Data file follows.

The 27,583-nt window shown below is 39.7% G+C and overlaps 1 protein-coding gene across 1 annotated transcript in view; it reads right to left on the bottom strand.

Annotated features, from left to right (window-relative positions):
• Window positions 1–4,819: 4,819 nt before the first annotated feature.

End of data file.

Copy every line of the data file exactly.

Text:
The 27,583-nt window shown below is 39.7% G+C and overlaps 1 protein-coding gene across 1 annotated transcript in view; it reads right to left on the bottom strand.

Annotated features, from left to right (window-relative positions):
• Window positions 1–4,819: 4,819 nt before the first annotated feature.